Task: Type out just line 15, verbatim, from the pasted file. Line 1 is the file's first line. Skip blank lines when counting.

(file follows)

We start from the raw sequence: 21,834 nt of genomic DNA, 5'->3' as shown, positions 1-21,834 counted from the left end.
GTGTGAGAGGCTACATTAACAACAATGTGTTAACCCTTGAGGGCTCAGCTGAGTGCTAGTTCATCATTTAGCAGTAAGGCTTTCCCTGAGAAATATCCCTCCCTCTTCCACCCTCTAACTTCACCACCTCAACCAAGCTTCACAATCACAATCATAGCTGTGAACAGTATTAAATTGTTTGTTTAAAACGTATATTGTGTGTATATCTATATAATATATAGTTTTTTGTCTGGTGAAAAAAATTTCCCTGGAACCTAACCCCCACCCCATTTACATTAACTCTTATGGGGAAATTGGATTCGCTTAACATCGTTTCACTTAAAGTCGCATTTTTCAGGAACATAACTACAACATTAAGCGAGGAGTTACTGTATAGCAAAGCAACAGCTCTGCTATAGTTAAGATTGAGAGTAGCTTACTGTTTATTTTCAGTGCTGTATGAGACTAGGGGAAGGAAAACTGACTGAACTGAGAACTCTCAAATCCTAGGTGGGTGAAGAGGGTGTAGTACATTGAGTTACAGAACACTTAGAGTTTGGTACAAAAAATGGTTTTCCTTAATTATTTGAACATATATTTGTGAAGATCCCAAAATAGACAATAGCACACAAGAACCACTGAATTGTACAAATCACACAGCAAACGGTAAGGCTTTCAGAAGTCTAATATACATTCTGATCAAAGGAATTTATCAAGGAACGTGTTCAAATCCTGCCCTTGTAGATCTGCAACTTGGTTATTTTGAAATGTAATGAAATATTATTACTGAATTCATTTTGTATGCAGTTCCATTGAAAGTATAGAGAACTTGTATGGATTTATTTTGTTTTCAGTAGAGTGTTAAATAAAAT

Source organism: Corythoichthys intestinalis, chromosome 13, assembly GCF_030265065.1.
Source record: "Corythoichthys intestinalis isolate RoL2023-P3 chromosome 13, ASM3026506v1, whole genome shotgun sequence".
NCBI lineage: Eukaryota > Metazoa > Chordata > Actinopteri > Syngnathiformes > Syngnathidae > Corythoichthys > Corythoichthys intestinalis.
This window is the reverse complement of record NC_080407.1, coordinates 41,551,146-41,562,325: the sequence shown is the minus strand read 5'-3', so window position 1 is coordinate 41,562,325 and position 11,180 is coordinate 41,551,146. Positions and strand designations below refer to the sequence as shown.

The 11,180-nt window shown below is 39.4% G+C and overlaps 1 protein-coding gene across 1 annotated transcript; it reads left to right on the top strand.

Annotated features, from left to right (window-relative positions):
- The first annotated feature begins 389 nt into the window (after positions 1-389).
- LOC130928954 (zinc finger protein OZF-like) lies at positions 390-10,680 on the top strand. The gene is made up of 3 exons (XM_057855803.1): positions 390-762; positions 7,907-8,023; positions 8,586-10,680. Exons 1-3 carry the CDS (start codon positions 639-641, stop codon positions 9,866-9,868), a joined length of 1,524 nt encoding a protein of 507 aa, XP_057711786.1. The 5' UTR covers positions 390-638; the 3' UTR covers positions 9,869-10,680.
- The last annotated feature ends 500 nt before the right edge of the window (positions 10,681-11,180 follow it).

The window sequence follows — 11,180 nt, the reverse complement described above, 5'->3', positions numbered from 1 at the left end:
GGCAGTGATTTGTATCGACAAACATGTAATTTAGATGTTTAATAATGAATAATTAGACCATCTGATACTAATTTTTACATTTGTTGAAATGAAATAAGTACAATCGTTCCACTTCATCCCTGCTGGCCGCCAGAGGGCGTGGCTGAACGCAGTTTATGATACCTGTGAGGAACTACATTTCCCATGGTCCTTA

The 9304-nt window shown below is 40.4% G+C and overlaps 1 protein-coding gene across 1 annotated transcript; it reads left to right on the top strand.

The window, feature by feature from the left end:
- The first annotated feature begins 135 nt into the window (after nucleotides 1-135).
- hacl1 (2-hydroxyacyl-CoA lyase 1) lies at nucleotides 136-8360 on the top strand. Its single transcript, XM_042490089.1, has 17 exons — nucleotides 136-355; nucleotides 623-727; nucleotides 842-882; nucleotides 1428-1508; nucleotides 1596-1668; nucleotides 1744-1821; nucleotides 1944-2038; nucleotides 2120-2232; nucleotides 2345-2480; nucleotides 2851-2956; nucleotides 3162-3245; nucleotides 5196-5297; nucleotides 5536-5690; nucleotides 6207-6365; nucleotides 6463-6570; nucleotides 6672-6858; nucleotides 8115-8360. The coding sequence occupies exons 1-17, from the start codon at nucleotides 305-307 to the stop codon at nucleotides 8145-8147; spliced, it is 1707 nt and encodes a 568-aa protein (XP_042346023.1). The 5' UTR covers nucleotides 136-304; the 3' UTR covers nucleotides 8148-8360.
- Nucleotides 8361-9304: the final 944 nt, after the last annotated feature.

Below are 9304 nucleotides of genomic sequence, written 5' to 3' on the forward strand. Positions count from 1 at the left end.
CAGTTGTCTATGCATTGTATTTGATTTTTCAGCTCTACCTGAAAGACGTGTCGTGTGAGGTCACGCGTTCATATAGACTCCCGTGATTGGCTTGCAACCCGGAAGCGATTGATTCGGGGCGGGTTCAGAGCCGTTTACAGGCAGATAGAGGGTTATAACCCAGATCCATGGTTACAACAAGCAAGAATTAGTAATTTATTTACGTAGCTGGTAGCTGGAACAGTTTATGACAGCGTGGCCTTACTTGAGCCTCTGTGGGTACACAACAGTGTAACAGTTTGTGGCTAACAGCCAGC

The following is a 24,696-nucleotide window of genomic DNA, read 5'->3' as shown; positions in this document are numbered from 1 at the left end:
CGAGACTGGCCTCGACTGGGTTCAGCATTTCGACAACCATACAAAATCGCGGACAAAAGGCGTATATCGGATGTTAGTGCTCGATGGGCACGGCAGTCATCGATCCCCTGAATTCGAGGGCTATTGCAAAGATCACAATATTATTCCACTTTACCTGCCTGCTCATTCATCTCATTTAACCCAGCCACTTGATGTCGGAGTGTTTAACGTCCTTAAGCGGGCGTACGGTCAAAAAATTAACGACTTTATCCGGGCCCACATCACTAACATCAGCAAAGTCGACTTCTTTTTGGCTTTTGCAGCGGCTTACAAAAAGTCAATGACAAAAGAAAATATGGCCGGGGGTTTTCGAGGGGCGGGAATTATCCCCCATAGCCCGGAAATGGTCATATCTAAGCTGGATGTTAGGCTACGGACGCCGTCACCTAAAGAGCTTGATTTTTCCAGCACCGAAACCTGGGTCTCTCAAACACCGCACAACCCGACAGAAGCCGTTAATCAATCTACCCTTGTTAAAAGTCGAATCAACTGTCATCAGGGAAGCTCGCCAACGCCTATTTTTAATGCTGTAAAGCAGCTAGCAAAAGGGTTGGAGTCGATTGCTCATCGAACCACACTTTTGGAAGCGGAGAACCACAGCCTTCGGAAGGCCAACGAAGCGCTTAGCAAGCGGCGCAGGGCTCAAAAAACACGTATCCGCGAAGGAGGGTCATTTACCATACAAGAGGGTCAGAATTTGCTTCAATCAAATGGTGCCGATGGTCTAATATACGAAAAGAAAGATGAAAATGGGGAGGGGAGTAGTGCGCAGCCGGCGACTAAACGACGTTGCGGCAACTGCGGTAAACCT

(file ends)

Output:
The window, feature by feature from the left end: